The basic problem with the argument is that the premises are irrelevant to the conclusion. Irving Copi divides informal fallacies into those of relevance and those of ambiguity. This argument is not ambiguous. It is all too clear that the conclusion doesn't follow.
Reification does not fit because in reification one is not concluding that something exists out of nowhere, such as A in this example, but one accepts that A exists as an abstract idea and the argument claims it is concrete.
The same goes for circular reasoning. Although the premises look circular what makes an argument circular reasoning is that one of the premises already claims A exists. Neither of these premises go that far.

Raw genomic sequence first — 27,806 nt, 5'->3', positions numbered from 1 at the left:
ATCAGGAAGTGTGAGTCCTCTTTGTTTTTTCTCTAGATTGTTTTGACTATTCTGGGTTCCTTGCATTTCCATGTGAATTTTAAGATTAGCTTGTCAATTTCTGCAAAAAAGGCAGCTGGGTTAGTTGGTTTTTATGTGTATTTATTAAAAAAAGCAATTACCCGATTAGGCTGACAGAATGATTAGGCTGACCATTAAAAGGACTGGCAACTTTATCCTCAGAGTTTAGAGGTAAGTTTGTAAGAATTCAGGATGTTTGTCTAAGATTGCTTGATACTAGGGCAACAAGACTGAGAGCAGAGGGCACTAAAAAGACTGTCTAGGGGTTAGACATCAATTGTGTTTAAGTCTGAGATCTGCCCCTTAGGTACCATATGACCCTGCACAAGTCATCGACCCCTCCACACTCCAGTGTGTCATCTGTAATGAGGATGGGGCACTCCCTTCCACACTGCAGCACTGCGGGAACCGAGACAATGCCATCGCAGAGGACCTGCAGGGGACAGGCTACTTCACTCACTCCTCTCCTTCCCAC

A name for such a fallacy might be simply "non sequitur" although such a name seems very broad. Bo Bennett describes it as
(also known as: derailment, “that does not follow”, irrelevant reason, invalid inference, non-support, argument by scenario [form of], false premise [form of], questionable premise [form of], non-sequitur)
Description: When the conclusion does not follow from the premises. In more informal reasoning, it can be when what is presented as evidence or reason is irrelevant or adds very little support to the conclusion.
Bennet, B. Non Sequitur. Retrieved on June 14, 2019 from Logically Fallacious at https://www.logicallyfallacious.com/tools/lp/Bo/LogicalFallacies/136/Non-Sequitur
Copi. I. M. Introduction to Logic. Sixth Edition. Macmillan (1982)